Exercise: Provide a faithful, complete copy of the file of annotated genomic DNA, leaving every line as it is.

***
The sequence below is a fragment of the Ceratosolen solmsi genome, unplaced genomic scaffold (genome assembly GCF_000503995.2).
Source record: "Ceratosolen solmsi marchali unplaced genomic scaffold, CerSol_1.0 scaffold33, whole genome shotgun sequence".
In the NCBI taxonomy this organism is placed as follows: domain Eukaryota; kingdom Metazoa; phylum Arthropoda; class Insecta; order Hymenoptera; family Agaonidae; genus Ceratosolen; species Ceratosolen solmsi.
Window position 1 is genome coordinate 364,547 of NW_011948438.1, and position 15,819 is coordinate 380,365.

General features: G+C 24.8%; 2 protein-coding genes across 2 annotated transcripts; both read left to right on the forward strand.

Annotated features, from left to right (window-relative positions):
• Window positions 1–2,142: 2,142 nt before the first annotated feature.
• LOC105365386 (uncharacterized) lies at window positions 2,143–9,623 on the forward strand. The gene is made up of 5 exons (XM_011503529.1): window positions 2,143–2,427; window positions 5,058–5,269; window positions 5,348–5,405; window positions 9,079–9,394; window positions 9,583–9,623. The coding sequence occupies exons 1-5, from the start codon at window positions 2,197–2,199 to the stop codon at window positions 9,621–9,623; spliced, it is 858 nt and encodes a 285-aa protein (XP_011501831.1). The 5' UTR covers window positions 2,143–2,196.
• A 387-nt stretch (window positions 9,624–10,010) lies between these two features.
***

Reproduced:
The sequence below is a fragment of the Ceratosolen solmsi genome, unplaced genomic scaffold (genome assembly GCF_000503995.2).
Source record: "Ceratosolen solmsi marchali unplaced genomic scaffold, CerSol_1.0 scaffold33, whole genome shotgun sequence".
In the NCBI taxonomy this organism is placed as follows: domain Eukaryota; kingdom Metazoa; phylum Arthropoda; class Insecta; order Hymenoptera; family Agaonidae; genus Ceratosolen; species Ceratosolen solmsi.
Window position 1 is genome coordinate 364,547 of NW_011948438.1, and position 15,819 is coordinate 380,365.

General features: G+C 24.8%; 2 protein-coding genes across 2 annotated transcripts; both read left to right on the forward strand.

Annotated features, from left to right (window-relative positions):
• Window positions 1–2,142: 2,142 nt before the first annotated feature.
• LOC105365386 (uncharacterized) lies at window positions 2,143–9,623 on the forward strand. The gene is made up of 5 exons (XM_011503529.1): window positions 2,143–2,427; window positions 5,058–5,269; window positions 5,348–5,405; window positions 9,079–9,394; window positions 9,583–9,623. The coding sequence occupies exons 1-5, from the start codon at window positions 2,197–2,199 to the stop codon at window positions 9,621–9,623; spliced, it is 858 nt and encodes a 285-aa protein (XP_011501831.1). The 5' UTR covers window positions 2,143–2,196.
• A 387-nt stretch (window positions 9,624–10,010) lies between these two features.